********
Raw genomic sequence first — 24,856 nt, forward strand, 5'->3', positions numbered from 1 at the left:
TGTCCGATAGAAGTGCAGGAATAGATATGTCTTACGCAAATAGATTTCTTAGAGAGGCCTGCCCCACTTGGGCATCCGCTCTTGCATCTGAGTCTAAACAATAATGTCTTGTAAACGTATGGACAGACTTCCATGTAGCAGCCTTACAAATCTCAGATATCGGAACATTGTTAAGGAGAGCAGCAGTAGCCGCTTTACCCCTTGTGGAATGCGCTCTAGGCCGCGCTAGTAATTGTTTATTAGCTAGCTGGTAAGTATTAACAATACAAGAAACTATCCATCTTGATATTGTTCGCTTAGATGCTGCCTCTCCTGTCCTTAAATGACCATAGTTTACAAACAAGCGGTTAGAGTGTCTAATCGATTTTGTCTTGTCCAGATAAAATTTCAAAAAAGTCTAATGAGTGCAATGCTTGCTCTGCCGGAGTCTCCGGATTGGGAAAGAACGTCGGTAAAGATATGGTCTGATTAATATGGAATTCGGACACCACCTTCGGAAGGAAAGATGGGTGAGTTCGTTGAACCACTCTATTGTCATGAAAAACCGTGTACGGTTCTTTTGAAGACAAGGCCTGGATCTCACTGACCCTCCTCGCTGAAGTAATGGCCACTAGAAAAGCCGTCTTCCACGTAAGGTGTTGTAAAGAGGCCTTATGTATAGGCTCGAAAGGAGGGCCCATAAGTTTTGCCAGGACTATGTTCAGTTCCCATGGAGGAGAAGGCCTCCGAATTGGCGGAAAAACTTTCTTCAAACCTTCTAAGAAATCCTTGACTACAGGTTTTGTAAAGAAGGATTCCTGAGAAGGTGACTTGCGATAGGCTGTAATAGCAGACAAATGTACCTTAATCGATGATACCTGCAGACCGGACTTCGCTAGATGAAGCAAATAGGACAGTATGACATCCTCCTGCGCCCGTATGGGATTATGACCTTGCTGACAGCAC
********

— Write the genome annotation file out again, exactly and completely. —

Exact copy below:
Raw genomic sequence first — 24,856 nt, forward strand, 5'->3', positions numbered from 1 at the left:
TGTCCGATAGAAGTGCAGGAATAGATATGTCTTACGCAAATAGATTTCTTAGAGAGGCCTGCCCCACTTGGGCATCCGCTCTTGCATCTGAGTCTAAACAATAATGTCTTGTAAACGTATGGACAGACTTCCATGTAGCAGCCTTACAAATCTCAGATATCGGAACATTGTTAAGGAGAGCAGCAGTAGCCGCTTTACCCCTTGTGGAATGCGCTCTAGGCCGCGCTAGTAATTGTTTATTAGCTAGCTGGTAAGTATTAACAATACAAGAAACTATCCATCTTGATATTGTTCGCTTAGATGCTGCCTCTCCTGTCCTTAAATGACCATAGTTTACAAACAAGCGGTTAGAGTGTCTAATCGATTTTGTCTTGTCCAGATAAAATTTCAAAAAAGTCTAATGAGTGCAATGCTTGCTCTGCCGGAGTCTCCGGATTGGGAAAGAACGTCGGTAAAGATATGGTCTGATTAATATGGAATTCGGACACCACCTTCGGAAGGAAAGATGGGTGAGTTCGTTGAACCACTCTATTGTCATGAAAAACCGTGTACGGTTCTTTTGAAGACAAGGCCTGGATCTCACTGACCCTCCTCGCTGAAGTAATGGCCACTAGAAAAGCCGTCTTCCACGTAAGGTGTTGTAAAGAGGCCTTATGTATAGGCTCGAAAGGAGGGCCCATAAGTTTTGCCAGGACTATGTTCAGTTCCCATGGAGGAGAAGGCCTCCGAATTGGCGGAAAAACTTTCTTCAAACCTTCTAAGAAATCCTTGACTACAGGTTTTGTAAAGAAGGATTCCTGAGAAGGTGACTTGCGATAGGCTGTAATAGCAGACAAATGTACCTTAATCGATGATACCTGCAGACCGGACTTCGCTAGATGAAGCAAATAGGACAGTATGACATCCTCCTGCGCCCGTATGGGATTATGACCTTGCTGACAGCAC